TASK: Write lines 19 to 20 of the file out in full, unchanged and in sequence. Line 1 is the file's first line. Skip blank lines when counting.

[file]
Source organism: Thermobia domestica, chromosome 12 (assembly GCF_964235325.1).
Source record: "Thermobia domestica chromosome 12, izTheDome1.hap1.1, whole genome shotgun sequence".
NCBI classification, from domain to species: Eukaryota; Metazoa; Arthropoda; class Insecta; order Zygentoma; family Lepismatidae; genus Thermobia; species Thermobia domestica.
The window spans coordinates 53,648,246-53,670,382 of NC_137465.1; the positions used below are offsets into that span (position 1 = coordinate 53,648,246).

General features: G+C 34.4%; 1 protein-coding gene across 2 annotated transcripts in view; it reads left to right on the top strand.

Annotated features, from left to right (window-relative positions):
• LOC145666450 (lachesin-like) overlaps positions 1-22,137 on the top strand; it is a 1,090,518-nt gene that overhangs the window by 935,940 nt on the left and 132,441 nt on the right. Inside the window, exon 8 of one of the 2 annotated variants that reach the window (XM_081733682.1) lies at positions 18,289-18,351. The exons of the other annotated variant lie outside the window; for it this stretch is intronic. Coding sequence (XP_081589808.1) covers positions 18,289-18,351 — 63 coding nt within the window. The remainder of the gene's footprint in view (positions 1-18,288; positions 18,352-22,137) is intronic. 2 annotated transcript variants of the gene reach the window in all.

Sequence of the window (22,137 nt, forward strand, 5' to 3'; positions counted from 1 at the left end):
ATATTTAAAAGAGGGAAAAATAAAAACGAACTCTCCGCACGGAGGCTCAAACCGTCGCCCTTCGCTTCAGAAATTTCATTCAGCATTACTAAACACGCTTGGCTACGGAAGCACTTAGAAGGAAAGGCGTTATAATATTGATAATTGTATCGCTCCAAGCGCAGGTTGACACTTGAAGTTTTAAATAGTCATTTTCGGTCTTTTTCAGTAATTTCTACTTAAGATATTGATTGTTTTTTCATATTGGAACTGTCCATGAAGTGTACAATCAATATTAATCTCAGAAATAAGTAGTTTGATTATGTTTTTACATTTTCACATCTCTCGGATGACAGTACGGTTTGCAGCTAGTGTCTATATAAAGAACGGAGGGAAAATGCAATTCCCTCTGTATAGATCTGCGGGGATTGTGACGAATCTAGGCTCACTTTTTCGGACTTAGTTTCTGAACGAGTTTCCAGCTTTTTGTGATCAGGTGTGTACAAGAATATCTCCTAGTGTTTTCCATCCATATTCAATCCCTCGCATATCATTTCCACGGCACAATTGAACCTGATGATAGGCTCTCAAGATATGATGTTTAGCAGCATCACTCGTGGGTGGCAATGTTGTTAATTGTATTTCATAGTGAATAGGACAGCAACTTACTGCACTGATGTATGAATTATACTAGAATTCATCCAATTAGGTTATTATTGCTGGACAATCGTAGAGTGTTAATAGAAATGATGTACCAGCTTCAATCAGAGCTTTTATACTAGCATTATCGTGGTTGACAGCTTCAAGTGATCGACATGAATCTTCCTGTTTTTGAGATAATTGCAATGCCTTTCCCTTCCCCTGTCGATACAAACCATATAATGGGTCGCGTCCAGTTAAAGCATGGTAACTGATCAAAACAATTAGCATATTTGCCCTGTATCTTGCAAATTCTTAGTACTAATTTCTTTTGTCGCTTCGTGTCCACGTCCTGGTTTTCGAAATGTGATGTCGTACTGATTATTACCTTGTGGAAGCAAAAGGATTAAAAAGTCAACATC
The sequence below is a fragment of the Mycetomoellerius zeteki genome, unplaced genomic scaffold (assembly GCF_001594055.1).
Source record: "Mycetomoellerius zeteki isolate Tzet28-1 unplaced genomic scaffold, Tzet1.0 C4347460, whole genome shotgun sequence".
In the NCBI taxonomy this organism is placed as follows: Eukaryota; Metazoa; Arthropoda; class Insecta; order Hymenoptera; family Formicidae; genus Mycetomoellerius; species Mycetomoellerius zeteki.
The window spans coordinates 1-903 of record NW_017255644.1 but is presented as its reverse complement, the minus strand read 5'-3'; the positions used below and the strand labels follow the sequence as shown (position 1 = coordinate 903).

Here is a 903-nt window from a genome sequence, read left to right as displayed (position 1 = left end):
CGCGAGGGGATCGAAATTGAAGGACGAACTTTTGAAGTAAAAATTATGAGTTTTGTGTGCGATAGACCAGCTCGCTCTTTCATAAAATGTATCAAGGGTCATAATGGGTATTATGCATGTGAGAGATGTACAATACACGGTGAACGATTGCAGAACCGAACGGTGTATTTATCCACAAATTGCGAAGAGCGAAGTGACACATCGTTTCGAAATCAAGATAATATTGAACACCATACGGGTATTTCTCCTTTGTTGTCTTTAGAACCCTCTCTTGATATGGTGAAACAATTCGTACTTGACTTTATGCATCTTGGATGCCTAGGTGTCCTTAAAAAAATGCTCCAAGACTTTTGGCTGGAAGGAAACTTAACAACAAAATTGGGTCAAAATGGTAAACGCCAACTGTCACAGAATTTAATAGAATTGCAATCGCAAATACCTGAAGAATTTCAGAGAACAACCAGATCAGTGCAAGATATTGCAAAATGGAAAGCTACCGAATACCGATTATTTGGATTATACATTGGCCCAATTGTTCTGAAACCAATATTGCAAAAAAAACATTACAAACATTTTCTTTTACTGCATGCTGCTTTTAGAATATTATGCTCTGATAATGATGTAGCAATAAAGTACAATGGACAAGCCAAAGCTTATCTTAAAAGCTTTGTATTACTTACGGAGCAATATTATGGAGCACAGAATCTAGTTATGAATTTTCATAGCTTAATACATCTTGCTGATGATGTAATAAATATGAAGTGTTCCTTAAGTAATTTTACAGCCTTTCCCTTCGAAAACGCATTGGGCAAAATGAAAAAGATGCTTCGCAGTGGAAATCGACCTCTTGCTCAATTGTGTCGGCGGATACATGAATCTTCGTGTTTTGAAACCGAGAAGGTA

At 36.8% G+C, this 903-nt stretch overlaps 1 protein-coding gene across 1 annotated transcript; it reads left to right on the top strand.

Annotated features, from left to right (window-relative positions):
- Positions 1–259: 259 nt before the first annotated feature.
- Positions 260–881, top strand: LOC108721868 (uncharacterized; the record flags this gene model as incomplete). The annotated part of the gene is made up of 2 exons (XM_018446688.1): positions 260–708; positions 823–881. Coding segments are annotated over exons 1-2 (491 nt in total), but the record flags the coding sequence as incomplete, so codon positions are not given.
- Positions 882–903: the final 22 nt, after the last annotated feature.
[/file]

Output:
- Positions 260–881, top strand: LOC108721868 (uncharacterized; the record flags this gene model as incomplete). The annotated part of the gene is made up of 2 exons (XM_018446688.1): positions 260–708; positions 823–881. Coding segments are annotated over exons 1-2 (491 nt in total), but the record flags the coding sequence as incomplete, so codon positions are not given.
- Positions 882–903: the final 22 nt, after the last annotated feature.